Unsurprisingly, he’s a fan of the Tripadvisor system, though he says it means hoteliers and restaurant owners are constantly kept on their toes to make sure what they offer is top class – which is good news for us customers.

“The stars are an old-fashioned system of judging hotels against each other,” he says.

“You can’t really beat someone’s personal recommendation and that is what Tripadvisor does.

“The Tripadvisor system could be open to abuse. I read other hotel reviews and I think ‘that sounds like it has been written by someone in the organisation’ or someone has written to put the boot in.

“But speaking from personal experience, I have not come across a review which has been disparaging about us.

“The reviews can raise people’s expectations and you then have to live up to those expectations and work harder, which is no bad thing.

“It keeps hoteliers on their toes and pressure on your work tends to be a positive thing.”

Mr Denby warns that hoteliers have to prepare themselves for hard work in the year ahead. Government cutbacks means there will be less support for them from tourism organisations and local authorities.

“It has been a very challenging December and January for the hotel trade in the Lakes,” he says.

“December’s business was decimated by the bad weather and it was probably the worst Christmas in living memory, though New Year was good on the whole.

“Overall, bookings for guest houses in the south Lakes is very challenging and people are fearful about how things are going to be in the rest of the season, particularly with the withdrawal of support from local authorities and Government.”

IF YOU’RE not staying in a top-class hotel this weekend, try this recipe for caramelised shallot tart that could be a lunch or a starter, from Italian TV chef Aldo Zilli.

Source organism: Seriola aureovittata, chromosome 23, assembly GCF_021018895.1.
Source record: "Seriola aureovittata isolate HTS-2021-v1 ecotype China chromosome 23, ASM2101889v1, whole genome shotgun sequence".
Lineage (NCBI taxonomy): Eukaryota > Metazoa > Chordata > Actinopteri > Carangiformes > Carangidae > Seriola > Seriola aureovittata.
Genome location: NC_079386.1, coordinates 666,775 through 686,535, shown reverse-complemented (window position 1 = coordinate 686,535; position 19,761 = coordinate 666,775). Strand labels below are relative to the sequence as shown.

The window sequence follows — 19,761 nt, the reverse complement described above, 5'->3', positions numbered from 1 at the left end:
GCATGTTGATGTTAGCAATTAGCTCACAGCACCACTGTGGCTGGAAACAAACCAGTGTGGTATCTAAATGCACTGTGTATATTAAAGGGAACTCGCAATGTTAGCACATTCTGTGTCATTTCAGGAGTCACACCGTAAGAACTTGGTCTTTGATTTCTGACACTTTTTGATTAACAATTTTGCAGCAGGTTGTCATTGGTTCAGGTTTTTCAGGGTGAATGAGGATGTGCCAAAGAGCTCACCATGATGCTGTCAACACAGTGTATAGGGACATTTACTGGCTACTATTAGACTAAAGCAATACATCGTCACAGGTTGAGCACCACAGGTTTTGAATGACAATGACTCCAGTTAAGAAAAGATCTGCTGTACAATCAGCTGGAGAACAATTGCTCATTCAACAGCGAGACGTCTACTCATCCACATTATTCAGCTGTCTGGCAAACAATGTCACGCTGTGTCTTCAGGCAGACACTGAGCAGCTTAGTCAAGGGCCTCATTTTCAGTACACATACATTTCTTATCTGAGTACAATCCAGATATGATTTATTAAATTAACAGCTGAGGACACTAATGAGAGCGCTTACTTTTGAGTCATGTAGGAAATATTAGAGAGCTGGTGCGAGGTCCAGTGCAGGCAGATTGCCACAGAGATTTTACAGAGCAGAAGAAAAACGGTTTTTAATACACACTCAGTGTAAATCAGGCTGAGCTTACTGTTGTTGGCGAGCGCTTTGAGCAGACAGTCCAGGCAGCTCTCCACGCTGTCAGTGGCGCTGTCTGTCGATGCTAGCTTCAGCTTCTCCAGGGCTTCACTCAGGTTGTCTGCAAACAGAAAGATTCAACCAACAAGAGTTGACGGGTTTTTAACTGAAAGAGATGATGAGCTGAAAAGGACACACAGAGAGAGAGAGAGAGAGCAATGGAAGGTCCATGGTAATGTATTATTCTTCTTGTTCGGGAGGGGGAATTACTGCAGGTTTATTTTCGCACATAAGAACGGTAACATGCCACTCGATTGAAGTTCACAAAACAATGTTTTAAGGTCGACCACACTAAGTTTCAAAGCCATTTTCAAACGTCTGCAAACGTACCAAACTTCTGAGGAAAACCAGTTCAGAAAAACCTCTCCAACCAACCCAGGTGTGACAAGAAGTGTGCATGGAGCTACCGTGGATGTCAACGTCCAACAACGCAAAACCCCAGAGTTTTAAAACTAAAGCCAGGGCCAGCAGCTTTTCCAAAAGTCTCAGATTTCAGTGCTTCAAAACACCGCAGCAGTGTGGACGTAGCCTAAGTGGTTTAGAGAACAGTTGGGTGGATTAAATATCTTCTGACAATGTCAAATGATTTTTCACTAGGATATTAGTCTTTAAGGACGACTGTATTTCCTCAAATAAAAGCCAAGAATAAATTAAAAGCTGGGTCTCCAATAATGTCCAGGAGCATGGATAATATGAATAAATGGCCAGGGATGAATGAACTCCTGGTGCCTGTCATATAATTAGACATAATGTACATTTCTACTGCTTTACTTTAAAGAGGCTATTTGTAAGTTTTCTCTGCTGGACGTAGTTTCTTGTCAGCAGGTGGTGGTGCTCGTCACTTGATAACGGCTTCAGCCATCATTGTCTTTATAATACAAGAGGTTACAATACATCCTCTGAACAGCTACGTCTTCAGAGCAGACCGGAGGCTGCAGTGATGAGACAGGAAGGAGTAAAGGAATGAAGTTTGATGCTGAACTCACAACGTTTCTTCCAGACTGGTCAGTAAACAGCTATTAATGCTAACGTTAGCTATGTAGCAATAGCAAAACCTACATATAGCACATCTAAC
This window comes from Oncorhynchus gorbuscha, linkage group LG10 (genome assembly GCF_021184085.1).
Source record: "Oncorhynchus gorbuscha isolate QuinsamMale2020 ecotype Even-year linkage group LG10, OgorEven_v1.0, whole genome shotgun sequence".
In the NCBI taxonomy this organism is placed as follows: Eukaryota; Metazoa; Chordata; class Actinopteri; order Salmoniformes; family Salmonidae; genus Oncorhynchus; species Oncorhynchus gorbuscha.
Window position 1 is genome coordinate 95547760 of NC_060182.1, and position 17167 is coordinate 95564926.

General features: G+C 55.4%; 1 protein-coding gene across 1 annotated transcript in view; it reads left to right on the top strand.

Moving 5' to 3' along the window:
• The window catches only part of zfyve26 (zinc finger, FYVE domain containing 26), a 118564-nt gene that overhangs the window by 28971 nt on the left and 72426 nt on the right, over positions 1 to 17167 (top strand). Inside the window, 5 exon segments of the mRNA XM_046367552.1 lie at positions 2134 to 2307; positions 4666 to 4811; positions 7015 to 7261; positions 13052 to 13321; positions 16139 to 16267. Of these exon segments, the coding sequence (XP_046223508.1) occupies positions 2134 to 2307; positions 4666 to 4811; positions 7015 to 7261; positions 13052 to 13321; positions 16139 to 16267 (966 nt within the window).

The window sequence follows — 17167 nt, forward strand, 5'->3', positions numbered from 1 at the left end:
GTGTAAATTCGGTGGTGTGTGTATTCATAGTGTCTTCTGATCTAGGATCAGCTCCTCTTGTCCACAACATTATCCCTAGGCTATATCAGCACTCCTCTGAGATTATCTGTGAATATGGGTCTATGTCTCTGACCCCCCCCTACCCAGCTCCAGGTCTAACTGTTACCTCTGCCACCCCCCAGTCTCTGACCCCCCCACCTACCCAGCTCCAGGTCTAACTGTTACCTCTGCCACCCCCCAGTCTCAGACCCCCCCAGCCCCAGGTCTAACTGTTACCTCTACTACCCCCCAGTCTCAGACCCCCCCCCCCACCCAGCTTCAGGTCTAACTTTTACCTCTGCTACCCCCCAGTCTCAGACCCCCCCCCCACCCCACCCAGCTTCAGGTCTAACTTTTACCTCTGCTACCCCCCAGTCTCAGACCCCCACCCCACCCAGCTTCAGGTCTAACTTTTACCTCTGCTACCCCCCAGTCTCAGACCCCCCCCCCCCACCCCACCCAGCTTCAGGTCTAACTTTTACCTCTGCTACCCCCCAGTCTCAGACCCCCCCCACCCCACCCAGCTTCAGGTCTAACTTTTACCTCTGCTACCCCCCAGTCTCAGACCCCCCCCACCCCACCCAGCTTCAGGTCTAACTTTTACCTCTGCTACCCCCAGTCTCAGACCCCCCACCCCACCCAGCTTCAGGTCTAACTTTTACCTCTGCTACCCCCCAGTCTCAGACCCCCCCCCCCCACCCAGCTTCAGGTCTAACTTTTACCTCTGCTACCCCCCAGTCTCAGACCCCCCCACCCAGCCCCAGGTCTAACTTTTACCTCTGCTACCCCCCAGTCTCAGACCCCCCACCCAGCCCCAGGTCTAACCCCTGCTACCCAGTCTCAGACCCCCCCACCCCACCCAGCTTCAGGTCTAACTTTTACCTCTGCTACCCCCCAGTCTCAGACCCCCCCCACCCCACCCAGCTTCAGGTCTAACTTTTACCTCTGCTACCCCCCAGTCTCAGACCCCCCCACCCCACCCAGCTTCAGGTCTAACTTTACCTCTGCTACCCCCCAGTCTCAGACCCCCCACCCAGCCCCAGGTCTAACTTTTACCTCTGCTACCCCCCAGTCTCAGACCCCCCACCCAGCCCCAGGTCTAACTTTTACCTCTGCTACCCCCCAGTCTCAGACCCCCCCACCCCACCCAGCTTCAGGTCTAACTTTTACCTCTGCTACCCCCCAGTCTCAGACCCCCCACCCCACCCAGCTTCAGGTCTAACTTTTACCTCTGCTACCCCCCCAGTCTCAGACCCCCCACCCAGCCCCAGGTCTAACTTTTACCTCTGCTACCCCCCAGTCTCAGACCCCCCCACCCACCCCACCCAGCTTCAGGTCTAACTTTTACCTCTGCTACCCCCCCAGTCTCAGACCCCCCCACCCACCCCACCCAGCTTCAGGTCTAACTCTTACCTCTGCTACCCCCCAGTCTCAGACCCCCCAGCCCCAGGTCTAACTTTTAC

Have it with a chilled glass of the Rio Bío Bío Sauvignon Blanc Pinot Grigio mentioned in the wine column.

Ingredients

750g small shallots, peeled and halved or quartered (depending on size)

2 garlic cloves, crushed

40g butter

1tbsp olive oil

20g light muscovado sugar

40ml brandy

1tsp fresh thyme

Salt and pepper to taste

1 sheet ready rolled puff pastry

1 egg, whisked (for egg wash)

Method

1. Heat the oven to 180°C. In a large saucepan, add the olive oil and butter and put on to a fairly high heat. Once the butter has melted, add the shallots and garlic, and cook for five minutes, stirring occasionally.

2. Add the sugar and cook for five minutes. Add the brandy and thyme, and cook for another five minutes. Reduce the heat and cook for 10 more minutes. Season to taste.

3. Get a sheet of ready rolled pastry and cut two even, circular shapes. Put these circles on to a greaseproof paper lined baking tray.

4. Cut a border round the edge of the circles and prick the middle parts with a fork (to stop the middle from rising).

5. Spoon the onion mixture on to the middle of the two bases evenly.

Brush egg round the border of the pastry and place in the oven for 25 minutes. Remove from the oven and serve.